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Top Pharma Layoffs of 2009: Pfizer's on First, Merck's on Second, Who's on Third?

The massive amount of pharma industry consolidation in 2009 went hand-in-hand with massive layoffs. So it's no surprise that the year's biggest acquirers were also the year's biggest distributors of pink slips.

Pfizer (PFE) took the title for most layoffs this year, shedding 19,500 employees before and after its $68 billion merger with Wyeth. In second place was Merck (MRK), which laid off 16,000 employees after its $41 billion acquisition of Schering-Plough.

Who else topped the 2009 layoff list? FiercePharma offers a handy report:

  • Third: Johnson & Johnson (JNJ), with 8,900. Most of these cuts, which spanned the organization, were blamed on the sluggish economy and the need to decrease expenses.
  • Fourth: AstraZeneca (AZN), with 7,400. Another company that wasn't getting it done on the top-line and had to cut expenses to improve the bottom line.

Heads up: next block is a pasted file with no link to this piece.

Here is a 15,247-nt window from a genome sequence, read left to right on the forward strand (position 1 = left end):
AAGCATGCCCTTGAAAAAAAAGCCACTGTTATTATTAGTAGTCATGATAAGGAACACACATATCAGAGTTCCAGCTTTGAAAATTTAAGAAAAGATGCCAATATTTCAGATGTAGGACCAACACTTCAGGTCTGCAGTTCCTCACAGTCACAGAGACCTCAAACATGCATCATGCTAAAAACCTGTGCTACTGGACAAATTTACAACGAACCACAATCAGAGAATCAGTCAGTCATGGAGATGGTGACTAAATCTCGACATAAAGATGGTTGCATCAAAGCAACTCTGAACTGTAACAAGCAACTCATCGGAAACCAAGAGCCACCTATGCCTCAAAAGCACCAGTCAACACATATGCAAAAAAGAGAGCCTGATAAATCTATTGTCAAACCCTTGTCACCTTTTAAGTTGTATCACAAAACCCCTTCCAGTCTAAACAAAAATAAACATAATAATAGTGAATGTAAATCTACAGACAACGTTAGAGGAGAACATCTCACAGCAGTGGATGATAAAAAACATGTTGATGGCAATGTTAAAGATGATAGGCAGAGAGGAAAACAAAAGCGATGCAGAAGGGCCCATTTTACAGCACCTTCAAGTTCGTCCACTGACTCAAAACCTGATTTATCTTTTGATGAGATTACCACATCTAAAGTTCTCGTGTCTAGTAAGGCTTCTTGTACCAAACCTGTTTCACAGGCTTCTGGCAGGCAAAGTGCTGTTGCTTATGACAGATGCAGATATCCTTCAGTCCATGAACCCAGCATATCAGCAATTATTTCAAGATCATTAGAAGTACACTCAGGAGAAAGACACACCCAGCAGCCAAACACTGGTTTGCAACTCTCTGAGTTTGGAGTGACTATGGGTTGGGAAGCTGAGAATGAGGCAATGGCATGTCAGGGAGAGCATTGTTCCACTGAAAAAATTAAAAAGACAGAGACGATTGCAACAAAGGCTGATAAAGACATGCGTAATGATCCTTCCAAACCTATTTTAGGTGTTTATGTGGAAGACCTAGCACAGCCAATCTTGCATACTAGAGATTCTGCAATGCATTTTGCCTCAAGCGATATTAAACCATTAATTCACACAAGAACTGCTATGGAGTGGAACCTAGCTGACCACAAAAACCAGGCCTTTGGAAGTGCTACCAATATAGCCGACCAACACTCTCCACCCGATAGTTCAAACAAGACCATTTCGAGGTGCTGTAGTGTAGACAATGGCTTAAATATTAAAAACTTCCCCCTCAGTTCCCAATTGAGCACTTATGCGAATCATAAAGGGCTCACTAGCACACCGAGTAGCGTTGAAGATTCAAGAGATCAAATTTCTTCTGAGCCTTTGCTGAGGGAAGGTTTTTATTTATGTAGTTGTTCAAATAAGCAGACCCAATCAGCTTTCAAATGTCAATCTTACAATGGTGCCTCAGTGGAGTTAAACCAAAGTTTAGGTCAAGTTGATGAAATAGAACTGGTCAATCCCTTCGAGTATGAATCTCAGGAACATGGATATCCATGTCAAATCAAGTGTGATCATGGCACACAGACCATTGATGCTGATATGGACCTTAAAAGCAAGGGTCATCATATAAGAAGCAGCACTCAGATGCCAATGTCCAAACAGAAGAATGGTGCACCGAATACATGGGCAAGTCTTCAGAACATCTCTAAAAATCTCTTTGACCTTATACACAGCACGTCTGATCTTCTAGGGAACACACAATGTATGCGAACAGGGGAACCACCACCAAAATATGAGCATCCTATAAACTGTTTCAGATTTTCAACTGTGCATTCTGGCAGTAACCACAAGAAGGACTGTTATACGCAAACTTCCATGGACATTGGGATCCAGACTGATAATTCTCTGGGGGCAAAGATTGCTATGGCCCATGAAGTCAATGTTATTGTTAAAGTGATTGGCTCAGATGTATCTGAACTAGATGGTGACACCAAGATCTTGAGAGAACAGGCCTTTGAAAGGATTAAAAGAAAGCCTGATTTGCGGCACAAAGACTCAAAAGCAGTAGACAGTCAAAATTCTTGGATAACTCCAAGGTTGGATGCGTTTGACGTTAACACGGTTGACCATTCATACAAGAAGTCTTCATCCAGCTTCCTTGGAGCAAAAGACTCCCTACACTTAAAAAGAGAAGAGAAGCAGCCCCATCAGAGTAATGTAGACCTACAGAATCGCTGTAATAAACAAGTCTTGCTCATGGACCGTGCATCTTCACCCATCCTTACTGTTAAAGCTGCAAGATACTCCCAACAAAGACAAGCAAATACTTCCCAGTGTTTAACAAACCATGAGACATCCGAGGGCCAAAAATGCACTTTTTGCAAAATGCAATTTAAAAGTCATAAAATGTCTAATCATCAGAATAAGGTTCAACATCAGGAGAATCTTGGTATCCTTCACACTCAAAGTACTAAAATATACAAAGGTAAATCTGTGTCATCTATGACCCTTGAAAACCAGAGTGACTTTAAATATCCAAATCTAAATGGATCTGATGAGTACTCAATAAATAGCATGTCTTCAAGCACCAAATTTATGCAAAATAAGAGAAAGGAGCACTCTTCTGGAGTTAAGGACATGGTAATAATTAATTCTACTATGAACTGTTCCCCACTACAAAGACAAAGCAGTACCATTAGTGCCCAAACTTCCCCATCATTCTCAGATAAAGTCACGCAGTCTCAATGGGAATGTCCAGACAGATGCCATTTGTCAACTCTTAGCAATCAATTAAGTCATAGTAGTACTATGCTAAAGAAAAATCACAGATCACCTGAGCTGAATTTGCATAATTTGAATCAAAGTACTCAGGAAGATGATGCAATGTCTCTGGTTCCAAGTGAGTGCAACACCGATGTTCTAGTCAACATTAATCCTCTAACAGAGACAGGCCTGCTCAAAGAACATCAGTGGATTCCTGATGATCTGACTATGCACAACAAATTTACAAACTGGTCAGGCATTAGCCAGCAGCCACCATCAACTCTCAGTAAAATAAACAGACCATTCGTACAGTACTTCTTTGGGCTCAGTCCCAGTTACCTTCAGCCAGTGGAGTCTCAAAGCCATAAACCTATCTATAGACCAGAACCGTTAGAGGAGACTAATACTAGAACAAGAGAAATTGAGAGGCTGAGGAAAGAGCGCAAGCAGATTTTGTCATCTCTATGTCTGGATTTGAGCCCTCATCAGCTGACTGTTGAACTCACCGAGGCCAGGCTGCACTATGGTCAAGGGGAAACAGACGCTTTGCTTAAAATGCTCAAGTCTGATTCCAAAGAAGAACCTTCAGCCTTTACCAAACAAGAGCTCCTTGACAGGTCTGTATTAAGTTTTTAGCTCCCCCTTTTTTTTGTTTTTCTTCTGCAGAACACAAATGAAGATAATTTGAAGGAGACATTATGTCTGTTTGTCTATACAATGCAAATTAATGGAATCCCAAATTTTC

• Fifth: GlaxoSmithKline (GSK), with 6,000. The cuts, which were deepest in the U.K., were linked to patent expiries, the collapse of diabetes drug Avandia, and legal costs.
  • Sixth: Eli Lilly (LLY) with 5,500. The sales force bore the brunt of this burden as Lilly prepared for patent expirations of chemo drug Gemzar and CNS drugs Zyprexa and Cymbalta.
  • Seventh: Teva with 1,090. In more consolidation-related cuts, Teva streamlined after acquiring Barr Pharmaceuticals.
  • Eighth: Sepracor (SEPR) with 940. Now a subsidiary of Dainippon Sumitomo Pharma, Sepracor slashed its sales force.
  • Ninth: Boehringer Ingelheim with 860. Once again, sales reps felt the pain.
  • Tenth: King (KG) with 770. Some of these cuts trimmed Alpharma acquisition overlap, while others were related to a patent expiration on muscle drug Skelaxin.
  • Dishonorable Mention: Sanofi-Aventis (SNY) with 750. Bracing for patent expirations of sleep drug Ambien and anti-clotting drug Plavix, Sanofi slammed its sales reps.
Sales forces were hit hard across all of these layoffs -- perhaps another indication that pharma is moving toward smaller markets that can be reached with fewer feet on the street. FiercePharma says 58,696 pharmaceutical and biotech jobs have been cut through the end of October of this year -- more than in all of 2008.

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